Hello from Kinnick Stadium. I went down to the south end zone and caught a 13-inch smallmouth bass. I used a crayfish crankbait.
But seriously, folks, the south end zone is as good as however many inches of rain will allow it to be.
The Kinnick ground crew worked late into Friday evening and arrived to standing water in the south end zone at around 4 a.m. Saturday.
Maxwell Construction, of Iowa City, brought in pumps and got most of the water out. When the University of Iowa spent $90 million on the Kinnick renovation, the UI overlooked the drainage, specifically on the south side.
The same underground pump systems are trying to pump out way more water than it used to. The south end zone bleachers kick water back toward the field. The pressbox and west bleachers also factor in. The drains on the field are about the size you’d see in your shower. They are easily overrun, and so you have standing water in the south end zone.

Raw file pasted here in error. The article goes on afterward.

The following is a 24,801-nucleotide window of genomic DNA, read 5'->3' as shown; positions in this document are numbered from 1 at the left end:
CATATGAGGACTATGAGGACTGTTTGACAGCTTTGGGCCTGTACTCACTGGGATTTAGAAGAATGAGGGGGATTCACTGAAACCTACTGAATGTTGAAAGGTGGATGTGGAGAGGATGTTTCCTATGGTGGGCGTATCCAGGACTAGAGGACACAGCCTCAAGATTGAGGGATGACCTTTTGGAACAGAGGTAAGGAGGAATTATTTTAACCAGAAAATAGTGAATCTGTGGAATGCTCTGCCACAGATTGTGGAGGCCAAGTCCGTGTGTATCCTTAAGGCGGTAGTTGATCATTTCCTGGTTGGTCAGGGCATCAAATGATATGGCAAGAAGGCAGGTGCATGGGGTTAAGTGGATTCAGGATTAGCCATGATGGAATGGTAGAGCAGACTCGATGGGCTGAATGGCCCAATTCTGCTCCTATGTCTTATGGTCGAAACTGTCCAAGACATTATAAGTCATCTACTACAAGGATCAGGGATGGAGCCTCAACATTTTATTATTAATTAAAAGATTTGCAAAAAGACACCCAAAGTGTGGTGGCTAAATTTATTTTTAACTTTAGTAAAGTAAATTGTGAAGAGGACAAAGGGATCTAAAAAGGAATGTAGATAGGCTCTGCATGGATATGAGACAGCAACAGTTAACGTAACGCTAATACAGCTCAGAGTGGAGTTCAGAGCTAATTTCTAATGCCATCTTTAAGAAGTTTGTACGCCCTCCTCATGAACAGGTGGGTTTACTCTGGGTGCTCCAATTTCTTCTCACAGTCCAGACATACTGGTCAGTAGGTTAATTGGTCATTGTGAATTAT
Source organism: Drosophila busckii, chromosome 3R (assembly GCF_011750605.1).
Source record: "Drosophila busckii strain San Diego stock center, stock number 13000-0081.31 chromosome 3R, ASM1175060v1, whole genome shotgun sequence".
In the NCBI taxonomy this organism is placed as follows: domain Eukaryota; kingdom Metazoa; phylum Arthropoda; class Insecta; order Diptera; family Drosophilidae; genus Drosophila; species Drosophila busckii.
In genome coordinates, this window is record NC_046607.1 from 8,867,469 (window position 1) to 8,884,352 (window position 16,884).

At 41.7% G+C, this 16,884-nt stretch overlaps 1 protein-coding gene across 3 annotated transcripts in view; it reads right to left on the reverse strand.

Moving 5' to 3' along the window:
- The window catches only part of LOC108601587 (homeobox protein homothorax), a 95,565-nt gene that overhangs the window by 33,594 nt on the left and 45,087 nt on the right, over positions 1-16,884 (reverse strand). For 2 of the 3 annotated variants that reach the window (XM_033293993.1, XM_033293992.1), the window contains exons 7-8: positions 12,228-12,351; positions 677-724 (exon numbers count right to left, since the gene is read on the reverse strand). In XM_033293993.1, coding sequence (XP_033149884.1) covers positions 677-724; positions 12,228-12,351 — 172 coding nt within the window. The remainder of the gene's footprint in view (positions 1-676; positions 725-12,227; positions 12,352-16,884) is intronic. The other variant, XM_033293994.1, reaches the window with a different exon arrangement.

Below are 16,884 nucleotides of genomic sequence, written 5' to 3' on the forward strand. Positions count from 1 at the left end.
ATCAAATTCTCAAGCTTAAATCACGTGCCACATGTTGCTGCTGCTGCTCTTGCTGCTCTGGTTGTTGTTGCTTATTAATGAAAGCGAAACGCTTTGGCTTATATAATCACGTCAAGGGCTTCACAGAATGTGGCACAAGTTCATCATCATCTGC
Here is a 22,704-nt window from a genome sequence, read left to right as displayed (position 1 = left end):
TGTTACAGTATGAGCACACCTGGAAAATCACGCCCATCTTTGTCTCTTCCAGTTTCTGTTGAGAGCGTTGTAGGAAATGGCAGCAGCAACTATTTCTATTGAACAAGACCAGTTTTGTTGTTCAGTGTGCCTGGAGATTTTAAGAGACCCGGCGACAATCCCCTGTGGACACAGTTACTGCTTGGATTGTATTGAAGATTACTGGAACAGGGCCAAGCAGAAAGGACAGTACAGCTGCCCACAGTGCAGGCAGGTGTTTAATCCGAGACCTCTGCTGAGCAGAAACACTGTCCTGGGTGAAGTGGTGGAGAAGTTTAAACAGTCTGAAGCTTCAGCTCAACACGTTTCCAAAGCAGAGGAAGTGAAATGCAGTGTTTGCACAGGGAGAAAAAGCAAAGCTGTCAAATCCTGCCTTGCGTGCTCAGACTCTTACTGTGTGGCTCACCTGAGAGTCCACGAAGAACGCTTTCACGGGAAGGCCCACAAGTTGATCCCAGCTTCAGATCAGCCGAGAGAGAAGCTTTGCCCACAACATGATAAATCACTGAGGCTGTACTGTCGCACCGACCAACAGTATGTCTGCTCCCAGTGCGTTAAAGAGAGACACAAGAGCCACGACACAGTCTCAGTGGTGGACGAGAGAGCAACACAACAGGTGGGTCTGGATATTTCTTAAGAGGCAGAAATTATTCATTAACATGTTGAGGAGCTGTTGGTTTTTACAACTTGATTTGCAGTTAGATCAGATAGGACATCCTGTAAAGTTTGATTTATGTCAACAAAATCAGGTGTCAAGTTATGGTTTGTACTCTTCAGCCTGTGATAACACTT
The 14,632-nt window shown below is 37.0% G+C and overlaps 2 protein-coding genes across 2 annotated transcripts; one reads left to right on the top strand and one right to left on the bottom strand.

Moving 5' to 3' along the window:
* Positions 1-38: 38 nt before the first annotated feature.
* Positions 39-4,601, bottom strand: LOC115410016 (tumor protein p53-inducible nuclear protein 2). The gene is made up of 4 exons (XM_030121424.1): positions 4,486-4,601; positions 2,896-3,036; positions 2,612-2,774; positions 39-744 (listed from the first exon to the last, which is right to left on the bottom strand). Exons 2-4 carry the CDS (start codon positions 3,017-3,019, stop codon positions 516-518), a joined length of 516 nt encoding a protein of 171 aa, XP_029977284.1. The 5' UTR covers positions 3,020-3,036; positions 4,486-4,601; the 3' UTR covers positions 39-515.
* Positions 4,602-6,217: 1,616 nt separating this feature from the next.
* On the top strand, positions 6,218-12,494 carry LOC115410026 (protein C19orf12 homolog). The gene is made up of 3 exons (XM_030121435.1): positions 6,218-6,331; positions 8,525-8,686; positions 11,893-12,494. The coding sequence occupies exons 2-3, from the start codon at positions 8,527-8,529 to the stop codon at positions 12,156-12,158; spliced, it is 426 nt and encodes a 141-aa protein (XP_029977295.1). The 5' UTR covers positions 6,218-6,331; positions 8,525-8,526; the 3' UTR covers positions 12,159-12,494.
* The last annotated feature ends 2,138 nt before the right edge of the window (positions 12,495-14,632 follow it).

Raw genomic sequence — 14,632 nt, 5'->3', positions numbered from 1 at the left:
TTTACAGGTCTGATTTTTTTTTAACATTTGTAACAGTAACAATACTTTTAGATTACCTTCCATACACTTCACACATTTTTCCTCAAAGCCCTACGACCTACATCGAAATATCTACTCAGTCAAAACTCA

On the Friday before the Maine game, water was ankle-deep in the south EZ. At about 8 a.m. Saturday, Kinnick grounds crew squeegee’d feverishly from the hashmarkto the sideline. After the squeegee squad matted down the grass, a couple leaf blowers were used to fluff it back up.
The Kinnick field is sand based, sort of like a golf green. After every game, the crew spends the rest of Saturday basically filling divots. The sand also attacks the drainage.
Walking around the sidelines a little bit, there is still some standing water. Not enough for you to see, but it’s there. The field seems to be OK, but the real test probably won’t come until the third quarter, when the field has been stressed and when it will be trucked over pretty hard again.
You have to wonder about how the field will hold up in future games. There are four more games at Kinnick this season.